On the 19th I was back on the Mizen in almost identical unpleasant, gloomy conditions to my last visit. The mullet were again scarce and I had just the one drop-back bite. I struck and felt the fish, then everything went slack and stayed slack as I wound in. I was convinced my line had broken, till suddenly a fish shot off to my right yanking my rod round ... it must have swum right in to the wall at speed, most unusual. It was only 2:10, but at least I landed this one.  I looked across at the water pouring through the bridge arches, still ruing the one that got away.

Today I started off at the lovely Lough Hyne just south of Skibbereen, but I barely made the early morning high water.


There were a few mullet topping in the bay formed by the pier, they didn't seem to be any great size but that seems to have been the way at this venue recently.


My float bobbed and then slid away first cast. I missed that one but was in second cast, a fish that fought above its weight of 2lb 5oz.


By the time I'd done the measurements, photos and scale samples for IFI and returned the fish, its mates had departed. I fished an hour then decided to move.

35 minutes later I was back at Rosscarbery. I was keen to try my new-found wading swim again, and decided to start off by giving it a go despite not seeing any mullet from the causeway above.


I waded along and fished for twenty minutes or so, loose-feeding tiny portions of mashed bread every cast, and suddenly I was getting whelms in the swim and bites.


Again these proved difficult to hit but not as difficult as the other evening, and soon I was playing a mullet that turned out to be 3lb 7oz.

I couldn't get any more interest on wading back, so I moved into the lagoon. I fished from the right-hand pier next to the activity centre.


My float shot under on the second trot through. I was late on the strike - the float was already coming back up - but I connected anyway.


What was manifestly a very big fish wallowed on the surface. It didn't seem to want to run out, but it swum back and to in front of me. I gave it more stick when it headed left a couple of times as I didn't want it to swim round the far pier or under the pontoon beyond. Then it swam in between the piers, and I thought it might beach itself up the slipway, but it turned and swam out again. I didn't want it reaching the end of the far pier, so I gave it some stick again and turned it. It swam in again, then out again, both times hugging the concete wall of the far pier, worryingly. And then disaster struck, it wouldn't be stopped and went round the end of the far pier.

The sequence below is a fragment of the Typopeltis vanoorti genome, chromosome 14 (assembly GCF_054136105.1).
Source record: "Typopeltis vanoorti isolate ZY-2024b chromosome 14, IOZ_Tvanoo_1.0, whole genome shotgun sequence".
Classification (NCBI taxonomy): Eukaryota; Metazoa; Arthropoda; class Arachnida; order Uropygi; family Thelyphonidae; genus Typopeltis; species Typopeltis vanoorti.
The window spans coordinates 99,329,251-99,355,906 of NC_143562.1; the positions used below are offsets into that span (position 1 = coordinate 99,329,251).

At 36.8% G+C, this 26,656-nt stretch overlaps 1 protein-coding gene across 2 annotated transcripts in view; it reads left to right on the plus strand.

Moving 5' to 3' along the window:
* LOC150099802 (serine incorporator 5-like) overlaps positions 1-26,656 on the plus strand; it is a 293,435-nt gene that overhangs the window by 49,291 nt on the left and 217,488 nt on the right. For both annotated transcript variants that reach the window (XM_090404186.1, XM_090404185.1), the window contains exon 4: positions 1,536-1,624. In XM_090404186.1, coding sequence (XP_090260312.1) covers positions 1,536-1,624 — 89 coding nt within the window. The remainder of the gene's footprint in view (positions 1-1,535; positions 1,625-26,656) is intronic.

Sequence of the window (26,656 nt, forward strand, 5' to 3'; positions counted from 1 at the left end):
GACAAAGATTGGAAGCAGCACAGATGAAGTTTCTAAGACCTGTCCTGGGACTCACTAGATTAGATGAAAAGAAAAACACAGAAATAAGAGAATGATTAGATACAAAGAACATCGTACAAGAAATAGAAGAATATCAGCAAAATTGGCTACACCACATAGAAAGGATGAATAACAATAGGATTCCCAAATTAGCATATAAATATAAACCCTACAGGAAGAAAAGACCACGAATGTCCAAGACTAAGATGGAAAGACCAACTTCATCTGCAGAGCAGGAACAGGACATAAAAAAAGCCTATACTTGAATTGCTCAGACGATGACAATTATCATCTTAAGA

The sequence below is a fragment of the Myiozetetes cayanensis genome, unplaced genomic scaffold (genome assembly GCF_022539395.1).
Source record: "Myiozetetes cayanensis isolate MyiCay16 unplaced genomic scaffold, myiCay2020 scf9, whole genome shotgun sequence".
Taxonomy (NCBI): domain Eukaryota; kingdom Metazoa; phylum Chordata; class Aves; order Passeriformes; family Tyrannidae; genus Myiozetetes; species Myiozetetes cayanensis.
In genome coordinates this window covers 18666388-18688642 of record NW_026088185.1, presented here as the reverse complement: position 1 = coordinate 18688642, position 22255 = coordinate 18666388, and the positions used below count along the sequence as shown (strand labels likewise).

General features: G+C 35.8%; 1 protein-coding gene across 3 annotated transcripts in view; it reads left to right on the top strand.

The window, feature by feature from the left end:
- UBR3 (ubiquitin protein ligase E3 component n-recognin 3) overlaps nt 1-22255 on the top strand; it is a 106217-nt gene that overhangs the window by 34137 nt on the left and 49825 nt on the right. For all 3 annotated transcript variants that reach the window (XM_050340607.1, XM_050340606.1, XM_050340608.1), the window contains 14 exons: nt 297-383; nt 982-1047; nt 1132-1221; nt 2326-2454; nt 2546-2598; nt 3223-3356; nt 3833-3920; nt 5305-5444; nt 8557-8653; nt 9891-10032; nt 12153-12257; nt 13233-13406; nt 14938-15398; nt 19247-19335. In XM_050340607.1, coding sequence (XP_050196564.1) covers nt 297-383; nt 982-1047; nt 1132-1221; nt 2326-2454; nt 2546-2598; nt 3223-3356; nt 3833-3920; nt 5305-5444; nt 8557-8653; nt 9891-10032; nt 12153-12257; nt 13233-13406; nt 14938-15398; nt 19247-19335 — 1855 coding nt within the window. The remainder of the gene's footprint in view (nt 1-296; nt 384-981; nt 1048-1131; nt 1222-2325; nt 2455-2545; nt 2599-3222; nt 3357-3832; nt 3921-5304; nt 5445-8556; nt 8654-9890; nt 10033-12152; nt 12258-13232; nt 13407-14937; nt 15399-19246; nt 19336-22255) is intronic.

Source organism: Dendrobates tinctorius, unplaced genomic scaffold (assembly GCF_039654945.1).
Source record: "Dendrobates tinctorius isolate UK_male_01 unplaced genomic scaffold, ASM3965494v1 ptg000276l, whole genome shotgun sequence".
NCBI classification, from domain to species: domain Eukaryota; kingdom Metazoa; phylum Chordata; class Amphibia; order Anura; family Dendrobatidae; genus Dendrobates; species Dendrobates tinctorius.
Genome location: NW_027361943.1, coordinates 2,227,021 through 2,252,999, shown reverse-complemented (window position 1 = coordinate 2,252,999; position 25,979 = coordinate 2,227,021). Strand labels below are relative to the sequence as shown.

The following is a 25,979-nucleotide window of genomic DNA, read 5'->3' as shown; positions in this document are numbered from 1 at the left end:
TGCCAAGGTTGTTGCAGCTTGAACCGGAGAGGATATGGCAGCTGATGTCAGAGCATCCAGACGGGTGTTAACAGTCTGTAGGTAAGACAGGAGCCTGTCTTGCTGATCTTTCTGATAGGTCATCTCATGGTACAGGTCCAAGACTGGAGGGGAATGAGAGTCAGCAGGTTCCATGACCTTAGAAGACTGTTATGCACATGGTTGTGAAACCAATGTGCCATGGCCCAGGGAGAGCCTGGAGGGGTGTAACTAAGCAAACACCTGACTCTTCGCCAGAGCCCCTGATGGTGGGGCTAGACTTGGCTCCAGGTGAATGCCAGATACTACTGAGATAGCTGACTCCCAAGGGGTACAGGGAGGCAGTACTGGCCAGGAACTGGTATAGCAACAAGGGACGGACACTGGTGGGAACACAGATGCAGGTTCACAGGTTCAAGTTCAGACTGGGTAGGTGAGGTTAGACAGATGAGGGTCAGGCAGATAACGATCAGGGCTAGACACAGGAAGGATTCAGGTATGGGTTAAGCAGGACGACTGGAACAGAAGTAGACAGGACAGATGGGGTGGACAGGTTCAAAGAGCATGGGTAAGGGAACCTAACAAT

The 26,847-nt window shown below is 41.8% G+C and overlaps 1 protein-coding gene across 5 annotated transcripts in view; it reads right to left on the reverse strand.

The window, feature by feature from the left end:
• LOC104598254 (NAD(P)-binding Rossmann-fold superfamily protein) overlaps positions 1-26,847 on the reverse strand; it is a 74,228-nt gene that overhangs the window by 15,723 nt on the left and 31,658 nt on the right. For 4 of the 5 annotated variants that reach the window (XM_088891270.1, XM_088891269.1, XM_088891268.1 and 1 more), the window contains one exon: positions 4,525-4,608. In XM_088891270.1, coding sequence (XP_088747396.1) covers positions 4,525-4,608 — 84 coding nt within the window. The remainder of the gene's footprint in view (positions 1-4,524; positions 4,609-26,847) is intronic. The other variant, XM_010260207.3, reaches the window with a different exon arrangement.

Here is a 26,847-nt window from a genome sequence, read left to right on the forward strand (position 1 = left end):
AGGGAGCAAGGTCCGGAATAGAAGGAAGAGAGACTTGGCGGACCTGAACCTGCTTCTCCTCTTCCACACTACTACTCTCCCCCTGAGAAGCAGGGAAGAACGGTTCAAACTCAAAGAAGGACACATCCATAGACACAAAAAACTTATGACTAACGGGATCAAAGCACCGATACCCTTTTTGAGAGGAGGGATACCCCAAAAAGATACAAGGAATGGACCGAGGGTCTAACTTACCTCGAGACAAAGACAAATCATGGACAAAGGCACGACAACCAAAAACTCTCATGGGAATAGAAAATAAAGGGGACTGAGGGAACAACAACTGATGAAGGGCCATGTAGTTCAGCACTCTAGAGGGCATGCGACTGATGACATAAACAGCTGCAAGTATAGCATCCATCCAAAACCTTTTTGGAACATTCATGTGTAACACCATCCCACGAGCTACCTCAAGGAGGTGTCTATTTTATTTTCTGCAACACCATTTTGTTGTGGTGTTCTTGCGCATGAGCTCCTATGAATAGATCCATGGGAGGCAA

I ran round, first letting out line then reeling it in as I ran out along the far pier. To my dismay the line went underwater then behind the flagpole bolted onto the end of the pier! If I'd have thought I'd have realised there was no way the mullet could have swum behind the flagpole - in fact the pole only protrudes nine inches underwater, the mullet had swum underneath it and I could probably have just slid the line off the bottom. But my eyes were drawn to the mullet, which was wallowing on the surface next to the pole, looking pretty knackered. In hindsight, I should have invested 30 seconds going back to get my net, but then I'd have kicked myself had the mullet been gone when I got back. What I did was try to lift it out by hand ... and I did get finger and thumb of my left hand behind its pectorals and lift it three-quarters out of the water ... and then it wriggled, dropped back in and the tethered trace parted as swam off.


I was gutted. It was a big 5lber for sure, probably a 6lber, a great thick fish with a slate black back.


I tried further along the lagoon, then back on the pier. I had more bites but the only ones I could connect with were big gobies. I couldn't get the lost fish out of my mind and decided I needed a change of scenery, so I headed down the west side estuary and set up the leger rods. There were plenty of mullet milling around in the shallows, but clearly not feeding as the first hour or so passed without a bite.

Then just as the first of the flood tide started to push through, I had a gentle bite on my left hand rod. It was a good fish - nothing like the one I'd lost but a good fish - and it took seven or eight minutes to get in. I'd just put the net out when my right hand rod nearly pulled over the wall - another double header! I slackened off the drag on the other rod and concentrated on the first fish, landed it, unhooked it, put it back in the water in the net and trapped the mesh under the rim of the net so it couldn't get out. Then I played in the other, much smaller fish and netted that too. They went 5:02 and 2:13. Incredibly they were barely an inch different in length, the 5:02 was so much thicker across the back and deeper.


After that ... nothing ... either for me or for the two anglers on holiday from England who had appeared during the preceding chaos then fished just off to my left. It seemed the fish had all moved on with the tide. If you're reading this guys, I hope you had some fish later on.